In our last issue we discussed the importance conversion rate plays in achieving greater profits from your marketing efforts. Do you often find yourself wondering why you aren’t converting a high percentage of leads to clients? You have created offers, guarantees and scripts but your conversion rate hasn’t increased noticeably.
Perhaps you need to look at how your sales team is engaging their prospects. By that I mean, what is the focus of their conversation with prospects? Are your sales people doing most of the talking by presenting the features of your product(s) or service(s)? Or, are they seeking to first understand the needs and goals of the prospect(s) by asking lots of probing questions? Hopefully you have taught them well, and they have the prospect doing most of the talking. A colleague of mine says that he wants to finish his cup of coffee before his prospect has touched his coffee cup.
Good, so your team is focused on uncovering each prospect’s needs, but equally significant is whether your sales people are appealing to the prospect’s logical or emotional side. Confused? What difference does it matter whether the focus is on the logical or emotional side? The answer is that eighty percent (80%) of our buying decisions are based on emotions and not logic, yet most sales people engage in discussions around logic. Tom Hopkins, author of the national bestseller “How To Master the Art of Selling”, says that people buy based on emotion and justify on logic. Your team sells to individuals who have emotions; they’re not selling to machines that have no feelings. The emotions we’re speaking of here are those that are positive to the sale you are proposing. Tom Hopkins further points out that “Positive emotions trigger sales; negative emotions destroy sales.”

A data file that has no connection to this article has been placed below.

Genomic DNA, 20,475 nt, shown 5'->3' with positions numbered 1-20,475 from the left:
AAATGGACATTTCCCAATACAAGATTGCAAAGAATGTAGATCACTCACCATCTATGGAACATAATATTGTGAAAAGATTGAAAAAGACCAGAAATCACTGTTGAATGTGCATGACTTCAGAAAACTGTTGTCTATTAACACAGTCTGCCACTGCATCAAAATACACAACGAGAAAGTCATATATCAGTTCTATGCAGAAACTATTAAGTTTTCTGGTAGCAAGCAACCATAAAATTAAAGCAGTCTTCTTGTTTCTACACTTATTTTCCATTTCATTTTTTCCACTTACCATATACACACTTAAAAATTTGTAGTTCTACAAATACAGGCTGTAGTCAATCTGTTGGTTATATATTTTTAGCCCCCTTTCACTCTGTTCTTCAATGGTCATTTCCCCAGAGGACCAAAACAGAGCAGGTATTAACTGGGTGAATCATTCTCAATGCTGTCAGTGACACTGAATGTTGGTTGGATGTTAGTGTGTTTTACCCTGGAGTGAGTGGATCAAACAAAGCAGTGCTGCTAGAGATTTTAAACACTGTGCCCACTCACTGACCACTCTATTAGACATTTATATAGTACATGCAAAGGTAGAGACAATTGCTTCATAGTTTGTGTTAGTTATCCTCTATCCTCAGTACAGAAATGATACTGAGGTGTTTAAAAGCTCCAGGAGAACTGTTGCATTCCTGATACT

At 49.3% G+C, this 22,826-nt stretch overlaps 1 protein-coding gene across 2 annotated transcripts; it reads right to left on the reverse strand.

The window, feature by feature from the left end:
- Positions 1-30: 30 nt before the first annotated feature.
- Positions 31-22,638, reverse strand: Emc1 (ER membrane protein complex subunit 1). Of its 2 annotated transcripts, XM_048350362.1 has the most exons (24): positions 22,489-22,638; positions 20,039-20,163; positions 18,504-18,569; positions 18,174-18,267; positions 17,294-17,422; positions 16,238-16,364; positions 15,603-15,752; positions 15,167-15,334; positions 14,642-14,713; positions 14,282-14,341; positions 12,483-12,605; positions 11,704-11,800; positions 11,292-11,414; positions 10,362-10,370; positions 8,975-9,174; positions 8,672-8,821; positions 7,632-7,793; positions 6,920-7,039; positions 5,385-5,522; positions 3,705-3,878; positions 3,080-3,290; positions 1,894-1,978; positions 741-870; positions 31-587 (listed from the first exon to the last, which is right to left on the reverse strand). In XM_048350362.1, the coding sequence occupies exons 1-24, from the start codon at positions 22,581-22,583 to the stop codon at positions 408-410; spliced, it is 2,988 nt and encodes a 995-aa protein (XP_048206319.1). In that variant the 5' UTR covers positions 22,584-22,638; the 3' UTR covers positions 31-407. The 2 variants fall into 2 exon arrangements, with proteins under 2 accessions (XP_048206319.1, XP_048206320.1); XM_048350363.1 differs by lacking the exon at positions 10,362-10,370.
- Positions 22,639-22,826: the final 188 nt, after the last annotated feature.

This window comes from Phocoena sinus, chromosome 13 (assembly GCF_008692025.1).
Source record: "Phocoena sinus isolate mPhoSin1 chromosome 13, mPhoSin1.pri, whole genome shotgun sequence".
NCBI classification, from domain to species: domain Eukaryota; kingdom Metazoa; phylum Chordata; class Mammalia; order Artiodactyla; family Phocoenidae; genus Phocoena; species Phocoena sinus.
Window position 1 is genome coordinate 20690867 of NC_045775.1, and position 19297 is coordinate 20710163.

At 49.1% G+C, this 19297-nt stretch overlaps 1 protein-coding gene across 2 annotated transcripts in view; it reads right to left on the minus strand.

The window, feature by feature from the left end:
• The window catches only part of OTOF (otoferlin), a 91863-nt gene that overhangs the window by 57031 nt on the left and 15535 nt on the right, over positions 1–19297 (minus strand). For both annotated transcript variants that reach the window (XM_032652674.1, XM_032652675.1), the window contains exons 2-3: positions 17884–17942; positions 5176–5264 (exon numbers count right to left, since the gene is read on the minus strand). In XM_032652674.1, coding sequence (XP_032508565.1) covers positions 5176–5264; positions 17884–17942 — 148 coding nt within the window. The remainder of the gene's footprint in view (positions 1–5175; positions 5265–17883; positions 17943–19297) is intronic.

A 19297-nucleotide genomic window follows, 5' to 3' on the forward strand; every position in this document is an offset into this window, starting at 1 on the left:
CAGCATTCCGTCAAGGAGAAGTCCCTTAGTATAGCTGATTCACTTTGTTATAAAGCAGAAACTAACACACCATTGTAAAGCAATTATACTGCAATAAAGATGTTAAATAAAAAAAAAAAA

So, if you and your sales team are asking lots of questions all focused around understanding challenges in processes, strategies and policies without driving towards the emotional impacts of these challenges, your sales effort will suffer. Your goal when meeting with prospects should be to get them talking about the pain caused by the challenge(s) is having on their business. Once that pain is identified and its impact fully understood, you come to the rescue by establishing how your product or service will alleviate the challenge and thus eliminate the emotional pain.
Create a list of questions you can ask to elicit positive emotions from your prospect that will support your selling effort. Build this list based on several possible variations of responses that you might receive from your prospect. Secondly, be careful to avoiding arousing negative emotions. Your prospect will develop positive or negative emotions based on your appearance, how firm your handshake, how prepared you are, how aggressive you are, how well you listen, and the sincerity of your compliments. Members of your sales team must focus on generating supportive positive emotions and absolutely avoid anything that creates negative feelings.